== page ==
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Albert Shurgalla wrote:

Hi, guys —

I have a few questions about the Church's view of salvation.

  • Does Acts 4:12 mean that all who do not know Christ, or have accepted Him, will be condemned to Hell?
  • What is the position of the Catholic Church on the salvation of non-believers?
  • How does the Church reconcile this with the Bible?
  • What about all the good men and women in history who have led exemplary lives —
    like Gandhi and Buddha, for example?
  • Are they all automatically condemned to Hell?
  • The Bible seems to clearly say so, but I recently read about a priest who was excommunicated for preaching this as heresy: Fr. Feeney.
  • What should we believe, as Catholics, and must we believe it?


  { I have a few questions about the Church's view of the salvation of non-believers. }

Eric replied:

Albert —

Acts 4:12 says merely that salvation comes through Jesus Christ, and that anyone who is saved,
is saved by Christ and his life-giving sacrifice on the Cross. They may or may not explicitly know Christ, but it is Christ who, in his grace, accepts their prayers and devotion and saves them from their sins. Hence, if any Muslim is saved, he is saved by Christ; so as well with any Jew or pagan.

The Catholic position on salvation of non-believers is that it is possible for those who, through no fault of their own, are ignorant of Christ and His Church to be saved if they seek God, responding to his grace, and faithfully follow the dictates of their conscience. Explicating this from Scripture would take a whole book but for a start, look at John 9:41, which says,

'Jesus said, “If you were blind, you would not be guilty of sin; but now that you claim you can see, your guilt remains." '

Thus, we are only accountable for what we know. The concept of conscience excusing or accusing those outside the fold (Gentiles) may be found in Romans 1:14-16. However, the most assurance of salvation can only be found by faith in Christ and communion with the Church which is his body.

  • It's sorta like asking, can a homeless man survive a winter night without shelter?

Sure, it's possible, but wouldn't you want to give him shelter and food and protection and wouldn't he be more likely to live, if he received it?

It would not be possible for someone to be saved who, knowing Christ was the Savior and that the Catholic Church was the Church He founded, refused to have faith or refused to enter the Catholic Church.

We can never judge anyone's soul, including our own (although the Pope can declare people are in Heaven, we call them Saints.) See 1 Corinthians 4:3-5, Matthew 7:1, and Luke 6:37. We know neither whether Gandhi was saved or condemned. He seemed to be attracted to Christ but ultimately repelled by Christ's followers.

What we believe as Catholics is found:

For example, paragraphs 846-848 of the Catechism states:

Outside the Church there is no salvation

846 How are we to understand this affirmation, often repeated by the Church Fathers? (cf. Cyprian, Ep. 73.21:PL 3,1169; De unit.:PL 4,509-536)
Re-formulated positively, it means that all salvation comes from Christ the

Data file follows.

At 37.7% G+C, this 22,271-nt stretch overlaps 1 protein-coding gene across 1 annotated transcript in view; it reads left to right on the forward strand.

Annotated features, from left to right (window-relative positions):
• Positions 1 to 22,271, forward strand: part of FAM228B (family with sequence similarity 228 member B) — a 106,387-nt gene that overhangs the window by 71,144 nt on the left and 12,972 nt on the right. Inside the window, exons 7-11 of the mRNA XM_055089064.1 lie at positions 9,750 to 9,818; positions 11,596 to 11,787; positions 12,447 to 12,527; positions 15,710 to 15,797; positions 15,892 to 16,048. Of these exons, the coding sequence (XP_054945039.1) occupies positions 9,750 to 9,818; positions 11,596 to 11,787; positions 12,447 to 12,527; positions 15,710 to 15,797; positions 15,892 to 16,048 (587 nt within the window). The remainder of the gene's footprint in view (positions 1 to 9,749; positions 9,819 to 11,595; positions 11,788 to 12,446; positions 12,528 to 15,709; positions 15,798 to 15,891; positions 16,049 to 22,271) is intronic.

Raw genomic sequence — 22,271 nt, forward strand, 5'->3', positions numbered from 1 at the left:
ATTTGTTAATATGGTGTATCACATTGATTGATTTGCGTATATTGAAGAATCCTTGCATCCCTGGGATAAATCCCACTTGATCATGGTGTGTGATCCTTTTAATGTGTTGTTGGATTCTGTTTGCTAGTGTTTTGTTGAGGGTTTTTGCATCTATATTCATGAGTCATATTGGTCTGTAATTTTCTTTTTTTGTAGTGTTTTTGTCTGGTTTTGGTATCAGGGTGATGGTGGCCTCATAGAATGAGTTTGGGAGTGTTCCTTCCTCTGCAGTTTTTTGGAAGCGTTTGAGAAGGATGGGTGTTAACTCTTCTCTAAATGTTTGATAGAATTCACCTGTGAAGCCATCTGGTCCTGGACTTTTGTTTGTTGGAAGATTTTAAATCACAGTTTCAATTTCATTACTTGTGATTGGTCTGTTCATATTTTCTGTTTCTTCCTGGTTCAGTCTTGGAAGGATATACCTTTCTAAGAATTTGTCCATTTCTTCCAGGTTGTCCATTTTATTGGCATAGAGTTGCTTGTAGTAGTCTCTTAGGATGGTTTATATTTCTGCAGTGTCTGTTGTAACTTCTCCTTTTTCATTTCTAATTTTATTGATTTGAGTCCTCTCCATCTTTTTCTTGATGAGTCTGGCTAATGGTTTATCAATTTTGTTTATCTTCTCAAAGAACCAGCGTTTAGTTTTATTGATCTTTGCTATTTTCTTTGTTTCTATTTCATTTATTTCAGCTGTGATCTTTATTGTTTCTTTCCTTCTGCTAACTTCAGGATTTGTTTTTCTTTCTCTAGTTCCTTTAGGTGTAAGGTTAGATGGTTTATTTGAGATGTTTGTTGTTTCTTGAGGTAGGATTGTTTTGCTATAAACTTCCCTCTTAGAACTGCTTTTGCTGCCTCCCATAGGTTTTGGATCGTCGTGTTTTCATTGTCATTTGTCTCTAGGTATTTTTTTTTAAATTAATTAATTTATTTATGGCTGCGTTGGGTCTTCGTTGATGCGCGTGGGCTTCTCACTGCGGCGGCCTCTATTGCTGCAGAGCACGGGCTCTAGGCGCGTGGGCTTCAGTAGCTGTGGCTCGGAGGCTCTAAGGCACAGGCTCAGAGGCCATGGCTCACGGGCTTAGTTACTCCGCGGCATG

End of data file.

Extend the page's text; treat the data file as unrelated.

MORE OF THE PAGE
Head through the Church which is his Body:

Basing itself on Scripture and Tradition, the Council teaches that the Church, a pilgrim now on earth, is necessary for salvation: the one Christ is the mediator and the way of salvation; he is present to us in his body which is the Church. He himself explicitly asserted the necessity of faith and Baptism, and thereby affirmed at the same time the necessity of the Church which men enter through Baptism as through a door. Hence they could not be saved who, knowing that the Catholic Church was founded as necessary by God through Christ, would refuse either to enter it or to remain in it.

(Vatican II, Lumen Gentium 14; cf. Mark 16:16; John 3:5)

847 This affirmation is not aimed at those who, through no fault of their own, do not know Christ and his Church:

Those who, through no fault of their own, do not know the Gospel of Christ or his Church, but who nevertheless seek God with a sincere heart, and, moved by grace, try in their actions to do his will as they know it through the dictates of their conscience - those too may achieve eternal salvation.

(Vatican II, Lumen Gentium 16; cf. DS 3866-3872)

848 "Although in ways known to himself God can lead those who, through no fault of their own, are ignorant of the Gospel, to that faith without which it is impossible to please him, the Church still has the obligation and also the sacred right to evangelize all men." (Vatican II, Ad Gentes 7; cf. Hebrews 11:6; 1 Corinthians 9:16)


Mike replied:

Hi, Albert —

In addition to what my colleague has said, I think it is important to clarify several things:

  • Fr. Feeney was not excommunicated for doctrinal reasons, that's just historical fact.
  • He was excommunicated for reasons of discipline, like Archbishop Lefebvre was.
  • In 1972 all the apparent censures were lifted from Father Feeney, without his having to retract any of his teachings.

This issue was never the doctrine, which the Church has always taught and will always teach,
but the proper interpretation of the doctrine.

During the period of time Fr. Leonard lived, the Church was going through a few growing pains explaining and clarifying this important doctrine of the Church. There was confusion in Rome on what Fr. Feeney was teaching due to various newspaper reports from liberal Boston newspapers.

He was called to Rome to explain his views, but refused to go, and thus was excommunicated.

Nevertheless, before his death, he was reconciled with the Church; interestingly enough, in a bookstore in Harvard Square, where it all began :-)

If you want the whole scoop, check out the book by a central figure at the time, Abbot Gabriel Gibbs:

Hope this helps,


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